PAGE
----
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What does it do?

Bupropion is used to help you stop smoking, and sometimes for other conditions.

How should you take it?

Take bupropion regularly as directed with a glass of water. Swallow the tablets whole.

What if you forget a dose?

Take the missed dose as soon as possible. If it is close to the time for your next dose, skip the missed dose and carry on as normal. Do not take two doses at the same time.

Can you take other medicines?

Some medicines available without a prescription may react with bupropion including:

  • nicotine patches (e.g. Habitrol®)
  • pain relief medicines containing codeine (e.g. Panadeine®)
  • some antihistamines (may be in anti-allergy, anti-nausea and cough/cold medicines)
  • cold and flu medicines containing dextromethorphan (e.g. Robitussin Dry Cough Forte®)
  • anti-sickness medicines (e.g. Sea-legs®)

Tell your pharmacist or doctor about all medicines or treatments that you may be taking, including vitamins, herbal products (e.g. St John's wort) or recreational drugs (e.g. ecstasy).

What side effects might you notice?

Side EffectsRecommended action

Suicidal thoughts

Seizures

Fast or irregular heartbeat

Muscle twitching or shaking you can’t control, confusion, heavy sweating, fever

Tell your doctor immediately

Anxiety, agitation

Tell your doctor

Headache, dizziness, forgetfulness, blurred vision, ringing in the ears, flushing, trouble sleeping, strange dreams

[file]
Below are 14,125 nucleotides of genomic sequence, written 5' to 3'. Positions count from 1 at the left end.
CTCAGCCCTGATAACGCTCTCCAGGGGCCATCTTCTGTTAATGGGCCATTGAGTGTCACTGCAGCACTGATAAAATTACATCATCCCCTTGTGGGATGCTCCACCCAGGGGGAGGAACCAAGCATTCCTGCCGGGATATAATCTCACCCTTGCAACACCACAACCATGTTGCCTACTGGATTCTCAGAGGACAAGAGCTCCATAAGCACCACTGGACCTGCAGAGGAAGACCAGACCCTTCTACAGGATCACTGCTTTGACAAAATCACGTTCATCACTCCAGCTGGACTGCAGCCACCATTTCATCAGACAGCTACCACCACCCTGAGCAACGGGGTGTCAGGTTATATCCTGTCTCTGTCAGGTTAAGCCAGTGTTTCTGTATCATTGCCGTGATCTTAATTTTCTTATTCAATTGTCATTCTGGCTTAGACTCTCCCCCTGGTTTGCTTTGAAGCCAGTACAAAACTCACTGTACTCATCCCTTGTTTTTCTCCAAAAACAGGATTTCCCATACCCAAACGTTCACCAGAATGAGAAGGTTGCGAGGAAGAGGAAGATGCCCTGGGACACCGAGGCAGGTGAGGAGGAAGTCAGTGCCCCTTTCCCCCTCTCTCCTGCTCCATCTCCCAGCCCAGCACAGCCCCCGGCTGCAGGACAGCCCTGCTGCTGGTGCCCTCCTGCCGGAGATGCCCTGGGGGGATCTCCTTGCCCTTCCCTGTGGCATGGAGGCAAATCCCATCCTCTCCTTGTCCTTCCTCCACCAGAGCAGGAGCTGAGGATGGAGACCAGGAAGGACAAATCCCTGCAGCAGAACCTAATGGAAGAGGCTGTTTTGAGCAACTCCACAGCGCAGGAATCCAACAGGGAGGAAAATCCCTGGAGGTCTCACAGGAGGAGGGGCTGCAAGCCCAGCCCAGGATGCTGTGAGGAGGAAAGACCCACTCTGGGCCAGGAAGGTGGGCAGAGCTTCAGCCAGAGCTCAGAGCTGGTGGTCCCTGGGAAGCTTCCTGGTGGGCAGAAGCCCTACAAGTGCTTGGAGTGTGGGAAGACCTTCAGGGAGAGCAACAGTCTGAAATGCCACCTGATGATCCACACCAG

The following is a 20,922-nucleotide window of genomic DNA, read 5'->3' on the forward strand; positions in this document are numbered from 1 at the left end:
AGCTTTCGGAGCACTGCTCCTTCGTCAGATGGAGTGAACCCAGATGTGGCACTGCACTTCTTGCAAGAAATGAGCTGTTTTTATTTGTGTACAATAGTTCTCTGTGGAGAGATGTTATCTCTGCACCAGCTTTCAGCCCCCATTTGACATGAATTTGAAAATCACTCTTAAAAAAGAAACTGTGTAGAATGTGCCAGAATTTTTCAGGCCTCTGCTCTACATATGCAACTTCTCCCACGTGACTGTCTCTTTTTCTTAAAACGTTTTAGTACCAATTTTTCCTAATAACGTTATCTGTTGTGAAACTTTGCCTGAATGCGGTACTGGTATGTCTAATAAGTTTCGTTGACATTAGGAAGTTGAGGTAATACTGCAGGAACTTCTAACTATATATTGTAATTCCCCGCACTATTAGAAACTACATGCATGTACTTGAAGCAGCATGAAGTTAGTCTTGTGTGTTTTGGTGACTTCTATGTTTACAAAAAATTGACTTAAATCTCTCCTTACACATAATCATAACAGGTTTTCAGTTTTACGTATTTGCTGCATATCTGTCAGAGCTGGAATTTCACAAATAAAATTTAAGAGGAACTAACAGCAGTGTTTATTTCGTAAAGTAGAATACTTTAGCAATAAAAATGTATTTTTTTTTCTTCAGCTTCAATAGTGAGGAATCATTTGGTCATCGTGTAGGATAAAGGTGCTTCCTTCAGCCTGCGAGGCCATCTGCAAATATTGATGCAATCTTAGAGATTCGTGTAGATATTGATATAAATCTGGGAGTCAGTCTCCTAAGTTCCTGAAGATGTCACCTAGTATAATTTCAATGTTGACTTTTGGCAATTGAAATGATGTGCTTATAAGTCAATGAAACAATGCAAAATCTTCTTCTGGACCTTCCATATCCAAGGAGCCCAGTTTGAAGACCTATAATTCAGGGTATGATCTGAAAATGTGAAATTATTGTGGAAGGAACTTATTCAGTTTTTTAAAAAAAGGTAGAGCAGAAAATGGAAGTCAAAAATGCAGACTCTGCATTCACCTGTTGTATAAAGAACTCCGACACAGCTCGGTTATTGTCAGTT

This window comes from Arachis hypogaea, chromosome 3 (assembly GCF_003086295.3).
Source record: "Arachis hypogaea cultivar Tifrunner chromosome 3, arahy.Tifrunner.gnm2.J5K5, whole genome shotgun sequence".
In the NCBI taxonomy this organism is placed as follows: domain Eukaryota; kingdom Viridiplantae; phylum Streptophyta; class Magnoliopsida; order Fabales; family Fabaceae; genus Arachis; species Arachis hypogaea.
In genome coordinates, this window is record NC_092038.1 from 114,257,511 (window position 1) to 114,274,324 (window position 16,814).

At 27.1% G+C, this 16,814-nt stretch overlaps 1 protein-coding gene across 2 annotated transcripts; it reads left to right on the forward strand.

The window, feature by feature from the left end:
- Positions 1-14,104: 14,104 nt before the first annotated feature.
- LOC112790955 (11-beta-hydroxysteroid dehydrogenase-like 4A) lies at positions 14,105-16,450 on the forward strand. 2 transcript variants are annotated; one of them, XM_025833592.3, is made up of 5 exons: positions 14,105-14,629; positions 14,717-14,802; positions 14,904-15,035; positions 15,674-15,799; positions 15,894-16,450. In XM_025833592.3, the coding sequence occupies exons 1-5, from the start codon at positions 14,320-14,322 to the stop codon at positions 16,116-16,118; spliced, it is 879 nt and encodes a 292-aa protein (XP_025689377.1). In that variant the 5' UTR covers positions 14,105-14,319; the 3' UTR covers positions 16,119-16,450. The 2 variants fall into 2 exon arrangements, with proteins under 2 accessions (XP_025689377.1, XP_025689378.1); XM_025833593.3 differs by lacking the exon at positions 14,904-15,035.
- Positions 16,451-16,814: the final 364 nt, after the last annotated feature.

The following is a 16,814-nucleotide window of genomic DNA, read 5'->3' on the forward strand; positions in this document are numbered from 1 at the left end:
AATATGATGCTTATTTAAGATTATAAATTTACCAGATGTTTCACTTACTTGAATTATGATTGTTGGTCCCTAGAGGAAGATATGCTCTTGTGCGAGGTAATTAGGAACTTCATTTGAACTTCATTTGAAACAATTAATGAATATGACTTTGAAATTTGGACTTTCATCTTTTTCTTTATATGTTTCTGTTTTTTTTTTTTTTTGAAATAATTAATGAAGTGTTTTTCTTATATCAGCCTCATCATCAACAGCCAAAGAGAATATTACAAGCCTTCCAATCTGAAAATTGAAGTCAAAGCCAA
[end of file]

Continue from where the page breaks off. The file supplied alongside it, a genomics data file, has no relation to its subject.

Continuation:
Joint or muscle aches or pains, weakness

Dry mouth, changes in taste, change of appetite or weight, nausea, constipation, stomach upset

Changes in periods

Tell your doctor if troublesome

If you notice any other effects, discuss them with your doctor or pharmacist.

Other information:

  • Tell your doctor if you have kidney, heart or liver problems, or bipolar disorder.
  • Bupropion may increase the possibility of seizures. The possibility is higher if you have certain health problems (e.g. epilepsy, alcohol abuse) or if you take other medicines that can also cause seizures. Talk to your doctor.
  • Tell your doctor if you are pregnant, planning to become pregnant, or breastfeeding.
  • Bupropion may make you dizzy or sleepy and make it dangerous to drive, operate machinery or do other activities that require you to be alert. Limit alcohol intake because it can increase these effects.
  • It may take a few weeks for bupropion to start working.
  • Feelings of anxiety in the first few weeks of therapy are common, but should get better. Discuss with your doctor.
  • Do not stop taking bupropion without talking to your doctor first.

This leaflet contains important, but not all, information about this medicine.

Prepared by the PILs Committee at Christchurch Hospital, Canterbury District Health Board, New Zealand. December 2017

For more general information about this sheet and its contents, see: What does a My Medicines sheet cover?

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About My Medicines

My Medicines Patient Information Leaflets (PILs) contain important, but not all, information about the medicines they describe.

For more information about the sheets, see: What does a My Medicines sheet cover?

My Medicines is developed by a team at the Canterbury District Health Board. Our team is made up of doctors, pharmacists, and a non-medical person to help us keep to plain language. We also discuss our information with specialist health professionals or groups when needed